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Published on January 5th, 2024
Innova R&D Team
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This article outlines the procedures to diagnose and confirm Diagnostic Trouble Code (DTC) P0171 on a 2014 – 2019 Honda Odyssey 3.5L, and replace the Mass Air Flow (MAF) sensor to resolve this issue.
In cases where the Malfunction Indicator Lamp (MIL) on your vehicle’s dashboard and the Engine Control Module (ECM) has stored DTC P0171, it is necessary to examine the fuel and emission control system, as well as conduct tests on the MAF sensor and oxygen sensors.
P0171: Fuel System Too Lean (Bank 1) - This means that the ECM has detected a lean air-fuel mixture on Bank 1. The 'lean' condition indicates an imbalance in the air-fuel ratio, which means either too much oxygen or too little fuel in the exhaust. Bank 1 refers to the side of the engine that has cylinder 1.
Symptoms of DTC P0171 include:
Possible causes of DTC P0171 are:
If DTC P0171 is present on a 2014 – 2019 Honda Odyssey 3.5L, replacing the MAF sensor may correct the fault.
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Time required (hour)
|Mass Air Flow Sensor
(This image is for illustrative purposes only and may not match the actual part number)
During initial inspection, check for obvious signs of mechanical damage, such as:
Make sure all harness connectors are securely attached and are properly placed in holders. This will prevent potential open or short-circuit issues. Also, check the connectors for corrosion, frayed wiring, and damaged terminals.
Inspect the battery terminals and check battery state of charge before attempting to diagnose possible electrical faults.
Inspect vacuum hoses and ensure they are securely connected to a manifold vacuum source on the engine.
Inspect the air inlet pipes/hoses between the MAF and the throttle body. DTC P0171 may be caused by a vacuum leak, or by a dirty or disconnected MAF sensor. Refer to the Vehicle Emissions Warranty Manual for time and mileage coverage for emissions-related fault(s). For additional information, refer to the Service Manual or applicable Technical Service Bulletin (TSB) prior to continuing.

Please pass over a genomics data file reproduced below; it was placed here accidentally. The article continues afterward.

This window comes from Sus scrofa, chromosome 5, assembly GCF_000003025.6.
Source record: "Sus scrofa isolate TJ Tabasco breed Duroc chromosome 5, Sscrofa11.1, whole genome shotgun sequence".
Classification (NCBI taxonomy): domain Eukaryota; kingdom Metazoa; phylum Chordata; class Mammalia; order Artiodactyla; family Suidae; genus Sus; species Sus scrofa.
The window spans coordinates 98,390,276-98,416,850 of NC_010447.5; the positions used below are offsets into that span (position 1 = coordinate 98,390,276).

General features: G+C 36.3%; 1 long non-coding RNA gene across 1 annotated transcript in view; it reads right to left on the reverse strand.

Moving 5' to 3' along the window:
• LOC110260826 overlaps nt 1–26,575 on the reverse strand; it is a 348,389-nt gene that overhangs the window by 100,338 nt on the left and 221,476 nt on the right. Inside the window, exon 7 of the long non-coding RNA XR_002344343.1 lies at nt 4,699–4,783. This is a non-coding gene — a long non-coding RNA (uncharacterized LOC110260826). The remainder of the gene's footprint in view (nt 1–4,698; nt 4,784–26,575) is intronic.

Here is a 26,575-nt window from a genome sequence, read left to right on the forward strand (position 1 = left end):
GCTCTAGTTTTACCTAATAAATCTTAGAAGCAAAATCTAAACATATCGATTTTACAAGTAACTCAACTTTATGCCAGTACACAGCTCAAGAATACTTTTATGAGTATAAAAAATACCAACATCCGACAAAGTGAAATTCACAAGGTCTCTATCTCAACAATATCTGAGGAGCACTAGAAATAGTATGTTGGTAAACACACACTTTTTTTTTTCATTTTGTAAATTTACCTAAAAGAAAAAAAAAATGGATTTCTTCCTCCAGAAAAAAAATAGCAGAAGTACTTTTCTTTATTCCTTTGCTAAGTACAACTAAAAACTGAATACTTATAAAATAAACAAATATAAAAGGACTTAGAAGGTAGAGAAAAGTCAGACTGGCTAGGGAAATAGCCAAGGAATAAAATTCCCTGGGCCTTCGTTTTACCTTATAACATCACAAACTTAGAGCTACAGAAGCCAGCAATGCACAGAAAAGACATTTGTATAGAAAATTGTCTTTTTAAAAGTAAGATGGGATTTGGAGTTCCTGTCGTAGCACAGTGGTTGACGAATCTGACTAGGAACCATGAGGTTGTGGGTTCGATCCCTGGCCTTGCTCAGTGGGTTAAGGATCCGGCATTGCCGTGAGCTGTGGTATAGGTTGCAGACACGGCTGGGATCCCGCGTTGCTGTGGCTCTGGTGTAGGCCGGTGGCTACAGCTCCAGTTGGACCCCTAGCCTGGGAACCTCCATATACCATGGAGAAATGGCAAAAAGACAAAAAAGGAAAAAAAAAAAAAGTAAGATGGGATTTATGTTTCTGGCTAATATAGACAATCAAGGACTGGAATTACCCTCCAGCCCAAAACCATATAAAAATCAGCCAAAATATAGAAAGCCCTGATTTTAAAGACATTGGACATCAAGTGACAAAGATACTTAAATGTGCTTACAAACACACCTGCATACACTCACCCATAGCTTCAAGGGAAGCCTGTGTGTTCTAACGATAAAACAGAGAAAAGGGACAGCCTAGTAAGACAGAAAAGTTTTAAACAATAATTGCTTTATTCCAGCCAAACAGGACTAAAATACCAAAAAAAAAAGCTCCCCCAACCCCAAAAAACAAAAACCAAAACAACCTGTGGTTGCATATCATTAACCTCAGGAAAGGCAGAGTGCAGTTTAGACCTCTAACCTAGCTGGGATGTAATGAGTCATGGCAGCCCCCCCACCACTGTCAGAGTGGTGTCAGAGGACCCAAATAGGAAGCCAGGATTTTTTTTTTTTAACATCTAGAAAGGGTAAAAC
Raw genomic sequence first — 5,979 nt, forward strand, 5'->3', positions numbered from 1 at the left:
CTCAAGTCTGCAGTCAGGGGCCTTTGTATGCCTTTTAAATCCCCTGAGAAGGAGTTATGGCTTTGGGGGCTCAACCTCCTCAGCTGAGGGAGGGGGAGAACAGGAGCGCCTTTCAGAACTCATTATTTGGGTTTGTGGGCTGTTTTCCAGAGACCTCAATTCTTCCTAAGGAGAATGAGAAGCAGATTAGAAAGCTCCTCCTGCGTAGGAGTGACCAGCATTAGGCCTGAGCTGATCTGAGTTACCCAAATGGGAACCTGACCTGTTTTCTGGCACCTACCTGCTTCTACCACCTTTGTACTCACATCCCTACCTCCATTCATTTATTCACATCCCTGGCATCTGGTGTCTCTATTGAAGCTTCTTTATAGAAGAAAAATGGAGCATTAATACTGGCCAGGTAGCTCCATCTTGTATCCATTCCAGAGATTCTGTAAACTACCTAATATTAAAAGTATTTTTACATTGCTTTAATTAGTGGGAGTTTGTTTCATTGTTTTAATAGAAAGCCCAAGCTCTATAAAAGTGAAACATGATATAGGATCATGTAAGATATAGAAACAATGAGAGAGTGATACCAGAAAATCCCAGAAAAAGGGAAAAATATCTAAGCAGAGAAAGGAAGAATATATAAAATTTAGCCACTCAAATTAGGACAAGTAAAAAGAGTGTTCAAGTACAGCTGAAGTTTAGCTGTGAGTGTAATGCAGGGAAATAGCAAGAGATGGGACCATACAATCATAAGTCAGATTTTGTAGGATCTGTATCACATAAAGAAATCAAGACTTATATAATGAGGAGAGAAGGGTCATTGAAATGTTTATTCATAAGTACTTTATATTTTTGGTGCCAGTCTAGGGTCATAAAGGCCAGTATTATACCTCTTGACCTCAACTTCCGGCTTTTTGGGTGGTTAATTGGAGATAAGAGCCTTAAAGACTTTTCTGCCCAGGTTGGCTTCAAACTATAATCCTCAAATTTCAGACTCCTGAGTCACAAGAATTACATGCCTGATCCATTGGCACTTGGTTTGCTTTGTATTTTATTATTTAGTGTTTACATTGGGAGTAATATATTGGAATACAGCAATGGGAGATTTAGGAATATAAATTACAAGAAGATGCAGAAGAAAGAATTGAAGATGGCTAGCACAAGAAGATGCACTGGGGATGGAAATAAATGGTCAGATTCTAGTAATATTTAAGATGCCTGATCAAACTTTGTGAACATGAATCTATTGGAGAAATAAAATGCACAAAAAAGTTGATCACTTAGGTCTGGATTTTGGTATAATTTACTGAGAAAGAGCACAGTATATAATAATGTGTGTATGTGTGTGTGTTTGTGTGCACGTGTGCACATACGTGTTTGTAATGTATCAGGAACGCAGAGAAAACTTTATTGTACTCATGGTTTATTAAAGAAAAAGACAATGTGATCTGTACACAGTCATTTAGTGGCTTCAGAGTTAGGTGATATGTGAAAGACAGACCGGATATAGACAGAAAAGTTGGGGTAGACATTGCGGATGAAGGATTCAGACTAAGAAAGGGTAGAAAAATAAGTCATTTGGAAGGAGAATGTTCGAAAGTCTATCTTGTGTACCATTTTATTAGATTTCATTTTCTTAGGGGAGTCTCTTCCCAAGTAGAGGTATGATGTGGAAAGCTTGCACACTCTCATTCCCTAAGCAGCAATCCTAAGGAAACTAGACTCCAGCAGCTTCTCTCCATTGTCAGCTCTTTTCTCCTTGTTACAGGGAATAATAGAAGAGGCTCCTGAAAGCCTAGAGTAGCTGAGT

1. Fuel Trim value at idle can be greatly affected by vacuum leaks. Check Long-Term Fuel Trim (LTFT) at idle and at 2500 RPM. The value should not exceed +/- 10%.
- If LTFT is within acceptable limits, proceed to Step 2.
- If LTFT is greater than 10% idle but less than 10% at 2500 RPM, a vacuum leak may be present.
- If LTFT is greater than +10% on one bank and -10% on the other bank, check for restricted exhaust or internal mechanical engine problems.
2. Check the MAF sensor readings at 2500 RPM. The MAF value should be approximately 13.3 – 16.3 g/s.
- If values are within specification, inspect for other possible causes such as a vacuum leak, or a faulty fuel injector or oxygen sensor.
- If values are out of specification, replace the MAF sensor and validate the repair.
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Removal the MAF Sensor
Step 1 –Disconnect the harness connector (1) from the MAF sensor.
Step 2 – Remove two screws (2).
Step 3 – Remove the MAF sensor (3) and O-ring. Discard the O-ring.
Installation is accomplished in the reverse order of removal, with the following notes:
1. Erase DTC(s) and Freeze Frame (FF) information.
2. Confirm the repair using one of the following procedures:
3. Check for pending or stored DTCs. If none are found, the repair is complete.
Sometimes, it helps to just push ahead and take a leap of faith! Learn more about our OBD2 scanners and how it can help diagnose the hidden issues with your vehicle.Get Started
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